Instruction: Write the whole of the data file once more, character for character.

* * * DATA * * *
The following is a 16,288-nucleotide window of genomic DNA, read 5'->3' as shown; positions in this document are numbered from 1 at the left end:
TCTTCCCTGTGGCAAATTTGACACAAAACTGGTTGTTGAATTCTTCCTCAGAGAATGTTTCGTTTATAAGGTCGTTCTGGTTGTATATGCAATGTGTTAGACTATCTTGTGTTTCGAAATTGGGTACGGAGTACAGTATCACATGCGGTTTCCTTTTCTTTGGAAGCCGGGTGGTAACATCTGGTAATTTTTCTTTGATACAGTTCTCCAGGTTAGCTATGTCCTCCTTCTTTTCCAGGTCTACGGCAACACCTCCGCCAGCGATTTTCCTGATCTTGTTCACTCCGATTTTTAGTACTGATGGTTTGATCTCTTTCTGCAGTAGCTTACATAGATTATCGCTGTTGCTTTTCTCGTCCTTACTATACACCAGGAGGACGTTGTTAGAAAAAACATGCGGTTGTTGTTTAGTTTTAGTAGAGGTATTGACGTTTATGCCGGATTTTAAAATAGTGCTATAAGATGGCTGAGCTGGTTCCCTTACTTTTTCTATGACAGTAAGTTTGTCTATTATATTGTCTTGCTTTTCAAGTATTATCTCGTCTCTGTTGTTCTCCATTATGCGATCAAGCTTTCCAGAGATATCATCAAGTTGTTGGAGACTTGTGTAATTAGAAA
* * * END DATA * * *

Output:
The following is a 16,288-nucleotide window of genomic DNA, read 5'->3' as shown; positions in this document are numbered from 1 at the left end:
TCTTCCCTGTGGCAAATTTGACACAAAACTGGTTGTTGAATTCTTCCTCAGAGAATGTTTCGTTTATAAGGTCGTTCTGGTTGTATATGCAATGTGTTAGACTATCTTGTGTTTCGAAATTGGGTACGGAGTACAGTATCACATGCGGTTTCCTTTTCTTTGGAAGCCGGGTGGTAACATCTGGTAATTTTTCTTTGATACAGTTCTCCAGGTTAGCTATGTCCTCCTTCTTTTCCAGGTCTACGGCAACACCTCCGCCAGCGATTTTCCTGATCTTGTTCACTCCGATTTTTAGTACTGATGGTTTGATCTCTTTCTGCAGTAGCTTACATAGATTATCGCTGTTGCTTTTCTCGTCCTTACTATACACCAGGAGGACGTTGTTAGAAAAAACATGCGGTTGTTGTTTAGTTTTAGTAGAGGTATTGACGTTTATGCCGGATTTTAAAATAGTGCTATAAGATGGCTGAGCTGGTTCCCTTACTTTTTCTATGACAGTAAGTTTGTCTATTATATTGTCTTGCTTTTCAAGTATTATCTCGTCTCTGTTGTTCTCCATTATGCGATCAAGCTTTCCAGAGATATCATCAAGTTGTTGGAGACTTGTGTAATTAGAAA